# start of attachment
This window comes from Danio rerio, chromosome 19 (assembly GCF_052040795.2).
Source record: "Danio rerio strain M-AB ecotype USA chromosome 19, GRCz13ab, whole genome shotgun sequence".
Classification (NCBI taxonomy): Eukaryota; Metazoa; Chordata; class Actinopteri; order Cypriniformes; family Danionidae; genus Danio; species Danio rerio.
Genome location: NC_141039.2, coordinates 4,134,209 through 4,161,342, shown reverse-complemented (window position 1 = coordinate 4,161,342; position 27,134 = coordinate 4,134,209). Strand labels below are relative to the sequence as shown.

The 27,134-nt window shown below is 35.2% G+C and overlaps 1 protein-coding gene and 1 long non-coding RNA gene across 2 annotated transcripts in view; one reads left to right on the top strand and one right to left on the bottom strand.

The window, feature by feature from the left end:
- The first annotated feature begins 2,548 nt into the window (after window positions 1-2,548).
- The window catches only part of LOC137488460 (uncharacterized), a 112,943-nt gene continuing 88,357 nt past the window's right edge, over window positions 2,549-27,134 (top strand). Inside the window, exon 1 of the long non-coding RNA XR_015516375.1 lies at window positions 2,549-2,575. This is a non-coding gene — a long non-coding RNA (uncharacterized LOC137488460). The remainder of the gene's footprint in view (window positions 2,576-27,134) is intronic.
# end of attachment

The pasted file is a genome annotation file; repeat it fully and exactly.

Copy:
This window comes from Danio rerio, chromosome 19 (assembly GCF_052040795.2).
Source record: "Danio rerio strain M-AB ecotype USA chromosome 19, GRCz13ab, whole genome shotgun sequence".
Classification (NCBI taxonomy): Eukaryota; Metazoa; Chordata; class Actinopteri; order Cypriniformes; family Danionidae; genus Danio; species Danio rerio.
Genome location: NC_141039.2, coordinates 4,134,209 through 4,161,342, shown reverse-complemented (window position 1 = coordinate 4,161,342; position 27,134 = coordinate 4,134,209). Strand labels below are relative to the sequence as shown.

The 27,134-nt window shown below is 35.2% G+C and overlaps 1 protein-coding gene and 1 long non-coding RNA gene across 2 annotated transcripts in view; one reads left to right on the top strand and one right to left on the bottom strand.

The window, feature by feature from the left end:
- The first annotated feature begins 2,548 nt into the window (after window positions 1-2,548).
- The window catches only part of LOC137488460 (uncharacterized), a 112,943-nt gene continuing 88,357 nt past the window's right edge, over window positions 2,549-27,134 (top strand). Inside the window, exon 1 of the long non-coding RNA XR_015516375.1 lies at window positions 2,549-2,575. This is a non-coding gene — a long non-coding RNA (uncharacterized LOC137488460). The remainder of the gene's footprint in view (window positions 2,576-27,134) is intronic.